By the end of 1990, Uma would have appeared in another two deliberately chosen "classy" projects. First was John Boorman’s Where The Heart Is, where demolition magnate Dabney Coleman moves his supposedly spoilt kids into a building he’s been refused permission to destroy to see if they can stand on their own. It was an acceptable mild comedy, with Thurman appearing as one of the daughters, the ethereal, Stevie Nicks-like Daphne. Far superior was Philip Kaufman’s Henry And June, concerning the three-way affair between writers Henry Miller and Anais Nin and Miller’s enigmatic wife, June in 1930s Paris. Fred Ward and Maria De Medeiros were excellent as Miller and Nin, but Uma was outstanding as June, despite her tender years appearing far more worldly than her husband and proving an understandable obsession for the sexual explorer Nin.
The movie was hugely provocative, its literary roots not saving it from the censor’s attention. Staying true to Miller and Nin’s notions of sexual liberation, it forced the creation of the NC-17 rating (which it then received instead of an X). Absolutely No Children. And quite right, too. It was far too stylish, intelligent and erotic for the likes of them.
Henry And June was not a big hit (Thurman’s next co-starring credit with Medeiros, Pulp Fiction, would be a very different story). Neither was her next feature where she played Maid Marian to Patrick Bergin’s titular Robin Hood. This was actually another good film but, consciously realistic, it was buried by Kevin Costner’s huge, self-mythologising Robin Hood: Prince Of Thieves. Lucky for her Brian De Palma had turned her down for Bonfire Of The Vanities on the grounds of lacking comedic skills.
It was proving to be a very difficult time for Uma. Having married Gary Oldman (12 years her senior) in October, 1990, she was watching the relationship rapidly swirling down the drain. Clearly she’d been attracted to Oldman’s intensity and his ability — he was a true artist, just as she wished to be. But the intensity grew too much (there were also rumours of heavy drinking) and they were divorced by 1992. Both maintained a discreet hush about the split. Oldman once offered a revealing "You try living with an angel", Uma adding "Teenage weddings are in the category of things that don’t count".
With her marriage over, Thurman now stepped up to deeper roles in more high-profile movies. First came Final Analysis, directed by her former beau Phil Joanou and starring Richard Gere who Uma had first met in the mid-Eighties when he and her father had been setting up the Tibet House organisation in New York. As thrillers go, the film was actually very effective. Gere played a psychiatrist treating a disturbed Uma and, in order to dig into the girl’s past traumas, getting involved with her sister, Kim Basinger. This causes big trouble as it’s possible Kim, Uma or both may be homicidal — and Kim’s mobster boyfriend Eric Roberts certainly is.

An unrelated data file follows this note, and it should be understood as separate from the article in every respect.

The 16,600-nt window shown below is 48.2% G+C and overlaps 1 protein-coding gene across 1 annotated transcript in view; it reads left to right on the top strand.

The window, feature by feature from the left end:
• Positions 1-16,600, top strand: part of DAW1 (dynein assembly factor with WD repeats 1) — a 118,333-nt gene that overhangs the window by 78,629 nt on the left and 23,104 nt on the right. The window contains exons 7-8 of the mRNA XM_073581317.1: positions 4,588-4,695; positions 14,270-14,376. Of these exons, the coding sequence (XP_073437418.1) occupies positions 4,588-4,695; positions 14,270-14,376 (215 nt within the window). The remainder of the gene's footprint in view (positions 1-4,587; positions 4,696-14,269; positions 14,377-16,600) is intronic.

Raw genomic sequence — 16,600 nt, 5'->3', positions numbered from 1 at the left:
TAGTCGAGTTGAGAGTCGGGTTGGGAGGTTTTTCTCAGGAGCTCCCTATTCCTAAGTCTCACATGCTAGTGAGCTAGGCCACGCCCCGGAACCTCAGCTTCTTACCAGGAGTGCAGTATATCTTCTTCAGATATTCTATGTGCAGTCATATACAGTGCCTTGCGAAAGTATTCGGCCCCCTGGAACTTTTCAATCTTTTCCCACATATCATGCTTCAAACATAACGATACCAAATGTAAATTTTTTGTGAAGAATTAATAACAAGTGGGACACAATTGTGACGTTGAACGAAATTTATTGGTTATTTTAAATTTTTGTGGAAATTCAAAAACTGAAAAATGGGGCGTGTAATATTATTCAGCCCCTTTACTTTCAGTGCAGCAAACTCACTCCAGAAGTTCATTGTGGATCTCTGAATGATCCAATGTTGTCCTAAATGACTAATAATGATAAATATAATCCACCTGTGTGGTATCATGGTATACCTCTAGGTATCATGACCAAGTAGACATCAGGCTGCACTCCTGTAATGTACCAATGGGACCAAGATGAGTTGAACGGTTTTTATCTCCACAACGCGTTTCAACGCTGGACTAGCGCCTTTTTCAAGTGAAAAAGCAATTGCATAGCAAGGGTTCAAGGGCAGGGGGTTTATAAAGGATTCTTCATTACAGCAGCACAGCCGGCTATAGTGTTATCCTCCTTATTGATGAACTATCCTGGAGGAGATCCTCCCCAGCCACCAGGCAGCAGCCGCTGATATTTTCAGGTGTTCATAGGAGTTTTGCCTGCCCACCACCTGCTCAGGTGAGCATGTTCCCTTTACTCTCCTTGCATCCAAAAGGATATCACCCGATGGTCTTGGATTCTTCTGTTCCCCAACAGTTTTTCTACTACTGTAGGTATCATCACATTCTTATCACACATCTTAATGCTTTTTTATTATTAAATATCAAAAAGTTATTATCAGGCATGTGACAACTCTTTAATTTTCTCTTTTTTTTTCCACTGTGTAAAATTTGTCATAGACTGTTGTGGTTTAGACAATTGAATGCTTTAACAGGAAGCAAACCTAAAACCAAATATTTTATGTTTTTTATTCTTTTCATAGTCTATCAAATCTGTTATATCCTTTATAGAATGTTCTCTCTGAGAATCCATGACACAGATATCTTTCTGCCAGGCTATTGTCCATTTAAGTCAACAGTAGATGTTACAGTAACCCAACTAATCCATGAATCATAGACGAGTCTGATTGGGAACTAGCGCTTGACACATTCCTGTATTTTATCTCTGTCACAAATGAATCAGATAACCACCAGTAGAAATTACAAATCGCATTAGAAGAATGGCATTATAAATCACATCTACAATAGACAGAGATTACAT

There were more thrills to come in Jennifer 8, where Thurman took the brave step of playing blind woman Helena Robertson. Here city cop Andy Garcia is in a small town, tracking a serial killer of, yes, blind women, and it looks like Uma is next. It was another excellent performance but was not a hit, despite tight direction from Bruce Robinson, creator of Withnail And I — thus it did not silence the band of critics who could not see past Thurman’s (unwanted) sex symbol image.
1993 served only to confuse matters further. In Mad Dog And Glory, an unusual comedy directed by John "Henry: Portrait Of A Serial Killer" McNaughton, she played a girl trying to pay off her brother’s gambling debts by entering the service of gangster Bill Murray. When painfully reserved cop Robert De Niro saves Murray’s life, he loans Thurman to him for a week and she, rather liking him, tries to open him up, giving him kissing lessons and the like. De Niro is naturally smitten so, when Murray wants her back, must overcome his meekness to battle for what he desires. Once more Thurman performed well, this time in hugely intimidating company, but once more the movie was no big hit. Though she was gaining experience fast, particularly from De Niro who would kindly scream at her off camera to get the right mood, to many outsiders she appeared to be treading water.
Treading water, that is, until she sank. For 1993 also brought the crazy failure of Even Cowgirls Get The Blues. Here Thurman was Sissy Hankshaw, a born hitch-hiker with enormous thumbs (easy for Uma to relate to, given her ungainly shape as a kid), who becomes a "feminine hygiene" model and hooks up with feminist renegades on the outlandish Rubber Rose cattle ranch. The original novel was a counter-culture hit in the Seventies, but Gus Van Sant’s meandering adaptation seemed to miss whatever points were there to be made and, really, only John Hurt, as the massively camp Countess, emerged with his reputation undamaged.